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This piece is about director Neil Jordan's seven most overtly supernatural, fairy tale-like films—The Company of Wolves, High Spirits, Interview with the Vampire, The Butcher Boy, In Dreams, Ondine, and his latest, the mother-daughter vampire shocker Byzantium. An infographic analysis of each—please refer to the key for each symbol's meaning—reveals this pattern and confirms Byzantium is the culmination of 30+ years of Jordan exorcising his personal demons on-screen.

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#158 February 6, 2013

Marie writes: Holy crap! THE KRAKEN IS REAL!" Humankind has been looking for the giant squid (Architeuthis) since we first started taking pictures underwater. But the elusive deep-sea predator could never be caught on film. Oceanographer and inventor Edith Widder shares the key insight - and the teamwork - that helped to capture the squid on camera for the first time, in the following clip taken from her recent TED talk." And to read more about the story, visit Researchers have captured the first-ever video footage of a live giant squid at i09.com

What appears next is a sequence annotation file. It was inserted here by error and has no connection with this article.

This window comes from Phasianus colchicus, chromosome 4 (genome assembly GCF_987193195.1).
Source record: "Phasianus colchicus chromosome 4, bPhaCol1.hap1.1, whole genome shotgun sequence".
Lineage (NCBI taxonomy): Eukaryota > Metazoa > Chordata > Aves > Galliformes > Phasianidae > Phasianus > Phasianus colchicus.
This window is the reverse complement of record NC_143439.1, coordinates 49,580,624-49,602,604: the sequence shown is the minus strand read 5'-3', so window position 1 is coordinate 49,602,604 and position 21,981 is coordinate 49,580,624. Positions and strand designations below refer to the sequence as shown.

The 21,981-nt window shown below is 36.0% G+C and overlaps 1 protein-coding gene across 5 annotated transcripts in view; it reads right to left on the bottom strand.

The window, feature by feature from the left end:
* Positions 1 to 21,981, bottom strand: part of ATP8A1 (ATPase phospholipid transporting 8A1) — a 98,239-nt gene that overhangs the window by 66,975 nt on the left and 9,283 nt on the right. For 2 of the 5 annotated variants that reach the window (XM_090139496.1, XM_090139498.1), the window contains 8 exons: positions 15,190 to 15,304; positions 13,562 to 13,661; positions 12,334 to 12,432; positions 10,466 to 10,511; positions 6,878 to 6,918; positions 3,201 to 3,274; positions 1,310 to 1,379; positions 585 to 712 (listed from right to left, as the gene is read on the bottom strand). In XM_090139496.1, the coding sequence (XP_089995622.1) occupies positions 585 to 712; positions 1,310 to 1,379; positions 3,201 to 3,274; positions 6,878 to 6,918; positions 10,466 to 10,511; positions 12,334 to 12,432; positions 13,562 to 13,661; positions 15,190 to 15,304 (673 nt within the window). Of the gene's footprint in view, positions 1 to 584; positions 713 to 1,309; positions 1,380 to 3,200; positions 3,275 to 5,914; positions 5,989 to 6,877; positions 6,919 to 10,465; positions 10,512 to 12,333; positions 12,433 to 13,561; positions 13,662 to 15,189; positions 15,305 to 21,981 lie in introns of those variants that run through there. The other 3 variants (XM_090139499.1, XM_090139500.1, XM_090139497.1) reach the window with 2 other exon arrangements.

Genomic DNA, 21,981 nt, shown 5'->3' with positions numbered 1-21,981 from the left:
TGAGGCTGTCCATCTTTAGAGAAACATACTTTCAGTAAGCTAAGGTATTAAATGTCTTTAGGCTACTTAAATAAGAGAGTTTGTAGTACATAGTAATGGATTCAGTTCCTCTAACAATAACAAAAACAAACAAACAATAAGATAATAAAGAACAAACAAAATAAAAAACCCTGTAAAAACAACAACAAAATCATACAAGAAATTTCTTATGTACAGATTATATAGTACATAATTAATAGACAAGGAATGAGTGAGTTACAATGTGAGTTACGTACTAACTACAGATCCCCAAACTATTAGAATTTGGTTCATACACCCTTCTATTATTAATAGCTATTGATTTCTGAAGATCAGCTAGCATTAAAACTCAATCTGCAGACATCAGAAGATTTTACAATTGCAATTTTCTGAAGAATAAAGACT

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#156 February 20, 2013

Marie writes: As some of you may have heard, a fireball lit up the skies over Russia on February 15, 2013 when a meteoroid entered Earth's atmosphere. Around the same time, I was outside with my spiffy new digital camera - the Canon PowerShot SX260 HS. And albeit small, it's got a built-in 20x zoom lens. I was actually able to photograph the surface of the moon!

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Free sample of Ebert Club Newsletter

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This is a free sample of the Newsletter members receive each week. It contains content gathered from recent past issues and reflects the growing diversity of what's inside the club. To join and become a member, visit Roger's Invitation From the Ebert Club.